With regard to the “bonus” DVD, it would almost be better if they didn’t include it. It contains a remastered version of the album, plus three videos (“Blues from a Gun,” “Her Way of Praying,” and “Head On,” which features the most half-assed lip sync job you’ve ever seen). No interview-loaded featurettes, like the Depeche Mode reissues, or bonus tracks, like the forthcoming Cure reissues. If you already have Automatic, there is little reason to upgrade, unless you just absolutely have to have those videos. They didn’t even line up the type in the liner notes properly.

~David Medsker

Buy your copy from Honey’s Dead starstarstarstarno star Label: Rhino / Wea
Released: 1992
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Although we here at Bullz-Eye never feel obliged to meet the general critical expectations of “the man,” the general perception of the JaMC’s catalog is that the early stuff should be praised to the heavens, Automatic is where they got vaguely commercial (but they get a pass because the Pixies went on to cover “Head On,” and everyone knows the Pixies rule), and Stoned and Dethroned is when they got too mellow for their own good. Slipping between the cracks far too often, however, is Honey’s Dead, which takes all the ingredients from its predecessors and comes within an inch of perfection. It’s more organic (the drum machine has been replaced by a real guy: Monti, late of Curve), it’s well-produced (Alan Moulder is back behind the board), and, most importantly, it finds the middle ground between pop songs and feedback. “Far Gone and Out” remains one of the catchiest things the group ever recorded – though it’s neck and neck with “I Can’t Get Enough” – just as “Almost Gold” and “Good For My Soul” are as close to proper ballads as they’d managed up to that point. The Reid brothers hadn’t gone soft, though…and to prove it, they opened with a track (“Reverence”) which found Jim Reid declaring how he wants to die like Jesus Christ and JFK. He’s mostly kidding, though; otherwise, he probably wouldn’t have taken the very same lyrics and melded them to Jonathan Richman’s “Roadrunner” to make the closing track, “Frequency.” Some might call it another piece of recycling from a band who tended to rewrite their own songs as often as not; in reality, Honey’s Dead was the first time they put all the pieces in just the right order.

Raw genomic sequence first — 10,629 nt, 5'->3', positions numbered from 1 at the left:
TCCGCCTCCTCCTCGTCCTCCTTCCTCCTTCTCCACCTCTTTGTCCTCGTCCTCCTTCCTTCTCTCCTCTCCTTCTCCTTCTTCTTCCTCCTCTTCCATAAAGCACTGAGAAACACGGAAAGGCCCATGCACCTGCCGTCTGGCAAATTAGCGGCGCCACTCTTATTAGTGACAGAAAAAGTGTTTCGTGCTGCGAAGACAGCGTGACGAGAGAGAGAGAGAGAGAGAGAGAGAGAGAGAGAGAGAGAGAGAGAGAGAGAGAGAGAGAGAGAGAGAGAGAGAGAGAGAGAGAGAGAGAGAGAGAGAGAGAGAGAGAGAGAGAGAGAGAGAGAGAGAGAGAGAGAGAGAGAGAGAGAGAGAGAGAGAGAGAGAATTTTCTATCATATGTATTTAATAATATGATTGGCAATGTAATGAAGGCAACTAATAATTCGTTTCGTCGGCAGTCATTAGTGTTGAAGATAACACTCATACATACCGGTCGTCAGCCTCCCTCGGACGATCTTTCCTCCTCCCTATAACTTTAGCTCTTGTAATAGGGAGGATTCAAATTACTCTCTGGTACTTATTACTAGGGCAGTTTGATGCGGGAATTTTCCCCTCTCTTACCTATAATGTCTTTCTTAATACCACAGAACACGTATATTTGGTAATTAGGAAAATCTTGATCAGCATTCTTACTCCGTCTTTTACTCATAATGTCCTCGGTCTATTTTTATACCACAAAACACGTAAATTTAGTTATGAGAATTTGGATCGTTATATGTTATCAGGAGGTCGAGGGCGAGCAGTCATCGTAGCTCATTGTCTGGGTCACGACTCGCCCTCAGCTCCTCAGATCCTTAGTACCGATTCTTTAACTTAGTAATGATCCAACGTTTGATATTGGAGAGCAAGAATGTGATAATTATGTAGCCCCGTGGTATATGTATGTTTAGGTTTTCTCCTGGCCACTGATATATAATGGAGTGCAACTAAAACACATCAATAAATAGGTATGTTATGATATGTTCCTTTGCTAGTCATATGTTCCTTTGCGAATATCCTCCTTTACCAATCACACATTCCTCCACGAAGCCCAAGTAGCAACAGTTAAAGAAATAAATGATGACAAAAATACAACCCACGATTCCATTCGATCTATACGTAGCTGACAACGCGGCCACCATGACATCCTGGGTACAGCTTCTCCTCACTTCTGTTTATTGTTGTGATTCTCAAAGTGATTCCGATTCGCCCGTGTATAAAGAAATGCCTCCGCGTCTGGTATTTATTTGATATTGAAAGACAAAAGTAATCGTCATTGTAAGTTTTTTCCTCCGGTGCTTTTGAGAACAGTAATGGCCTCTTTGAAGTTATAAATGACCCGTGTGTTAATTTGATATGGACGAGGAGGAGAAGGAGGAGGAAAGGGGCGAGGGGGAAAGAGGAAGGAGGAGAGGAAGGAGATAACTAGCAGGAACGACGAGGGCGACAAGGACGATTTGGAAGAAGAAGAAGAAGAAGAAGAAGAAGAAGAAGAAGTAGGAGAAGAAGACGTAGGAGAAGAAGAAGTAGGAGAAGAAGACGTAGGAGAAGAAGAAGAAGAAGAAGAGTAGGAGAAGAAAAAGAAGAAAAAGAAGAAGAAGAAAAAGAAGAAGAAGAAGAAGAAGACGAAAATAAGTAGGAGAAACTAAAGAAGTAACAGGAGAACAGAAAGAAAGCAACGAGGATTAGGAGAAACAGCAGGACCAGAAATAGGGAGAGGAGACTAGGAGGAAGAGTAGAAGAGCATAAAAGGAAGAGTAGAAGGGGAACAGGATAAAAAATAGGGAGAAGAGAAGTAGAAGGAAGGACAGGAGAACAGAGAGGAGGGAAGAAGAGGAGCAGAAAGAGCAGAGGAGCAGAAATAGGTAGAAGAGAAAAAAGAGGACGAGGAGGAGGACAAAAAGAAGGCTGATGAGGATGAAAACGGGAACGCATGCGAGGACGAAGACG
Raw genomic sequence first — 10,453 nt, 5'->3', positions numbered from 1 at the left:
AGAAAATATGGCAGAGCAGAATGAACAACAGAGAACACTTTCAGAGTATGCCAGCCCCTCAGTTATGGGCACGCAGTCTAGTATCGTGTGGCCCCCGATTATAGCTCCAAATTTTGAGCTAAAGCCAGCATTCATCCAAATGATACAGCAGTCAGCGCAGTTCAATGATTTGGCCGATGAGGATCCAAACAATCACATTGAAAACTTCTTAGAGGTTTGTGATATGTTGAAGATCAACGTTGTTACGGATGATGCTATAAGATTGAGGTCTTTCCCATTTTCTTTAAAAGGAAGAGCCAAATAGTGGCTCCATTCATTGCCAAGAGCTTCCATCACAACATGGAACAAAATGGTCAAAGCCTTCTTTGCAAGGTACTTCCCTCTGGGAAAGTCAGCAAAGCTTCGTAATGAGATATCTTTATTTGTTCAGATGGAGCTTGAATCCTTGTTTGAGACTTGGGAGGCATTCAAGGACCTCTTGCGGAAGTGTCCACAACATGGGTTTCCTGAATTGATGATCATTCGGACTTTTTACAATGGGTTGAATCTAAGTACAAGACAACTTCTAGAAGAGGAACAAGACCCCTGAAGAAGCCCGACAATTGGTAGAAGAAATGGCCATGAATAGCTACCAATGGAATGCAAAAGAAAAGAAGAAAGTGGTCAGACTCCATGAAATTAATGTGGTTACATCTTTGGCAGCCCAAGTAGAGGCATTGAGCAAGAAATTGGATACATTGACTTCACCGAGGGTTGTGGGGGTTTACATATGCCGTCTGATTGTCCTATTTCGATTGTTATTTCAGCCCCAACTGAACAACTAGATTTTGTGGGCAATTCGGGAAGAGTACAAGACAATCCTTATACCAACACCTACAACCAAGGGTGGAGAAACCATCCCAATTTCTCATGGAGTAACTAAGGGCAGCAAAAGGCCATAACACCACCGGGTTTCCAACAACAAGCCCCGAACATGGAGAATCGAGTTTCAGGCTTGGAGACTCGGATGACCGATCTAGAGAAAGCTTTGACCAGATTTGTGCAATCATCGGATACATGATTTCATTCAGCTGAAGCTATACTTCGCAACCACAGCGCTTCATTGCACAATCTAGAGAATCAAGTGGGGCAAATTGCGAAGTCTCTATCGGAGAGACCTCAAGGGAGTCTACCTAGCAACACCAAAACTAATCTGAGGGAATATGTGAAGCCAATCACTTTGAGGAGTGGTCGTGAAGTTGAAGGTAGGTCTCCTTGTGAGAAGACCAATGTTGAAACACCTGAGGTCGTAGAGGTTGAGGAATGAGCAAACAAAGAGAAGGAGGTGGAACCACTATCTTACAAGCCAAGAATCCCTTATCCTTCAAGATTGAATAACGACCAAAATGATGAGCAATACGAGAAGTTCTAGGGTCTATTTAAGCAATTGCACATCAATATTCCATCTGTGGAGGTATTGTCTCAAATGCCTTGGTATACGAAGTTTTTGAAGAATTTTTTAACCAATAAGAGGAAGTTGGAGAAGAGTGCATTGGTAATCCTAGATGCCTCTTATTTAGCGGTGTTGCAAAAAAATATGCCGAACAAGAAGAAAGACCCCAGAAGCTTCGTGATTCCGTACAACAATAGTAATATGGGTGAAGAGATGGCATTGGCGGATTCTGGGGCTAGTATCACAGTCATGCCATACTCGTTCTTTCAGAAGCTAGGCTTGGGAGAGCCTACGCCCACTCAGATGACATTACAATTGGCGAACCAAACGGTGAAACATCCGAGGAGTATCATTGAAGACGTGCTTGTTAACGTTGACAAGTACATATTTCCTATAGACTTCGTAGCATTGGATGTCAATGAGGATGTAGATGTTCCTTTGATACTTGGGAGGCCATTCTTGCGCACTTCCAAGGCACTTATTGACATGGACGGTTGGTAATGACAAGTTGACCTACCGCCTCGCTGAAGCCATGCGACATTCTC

~Will Harris

Buy your copy from Stoned and Dethroned starstarstarstarhalf star Label: Rhino / Wea
Released: 1994
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When this album first came out, old JaMC fans weren’t sure what to make of it. It was acoustic-based, and all that beloved distortion and feedback was gone. Plus, there were even guest singers on a couple of songs, which was a first as well for the band. All of this is addressed in the liner notes for this reissue. The Reids weren’t even sure they had a good album on their hands when all was said and done, and decided to just do a short Stateside tour to promote it. When all was said and done, it was well-received and certainly my second favorite J&MC album, right after Automatic, which has always been unfairly maligned. Hell, see the review of Automatic above: even our own staff dogs it.

There are no bonus tracks tacked on to this, which is good, letting the original album still speak for itself. So yes, “Sometimes Always” with Hope Sandoval on guest vocals still kicks ass. “Come On,” “Till It Shines,” and “Never Saw It Coming” are also all proof that the band didn’t need to fully plug in to get their groove on. This reissue does contain a DVD Audio 2.0 digital stereo mix that sounds just fine. If you overlooked this gem of the band’s originally, now’s the time to get it in all its reissued, untampered-with glory. Dig it.

~Mojo Flucke, PhD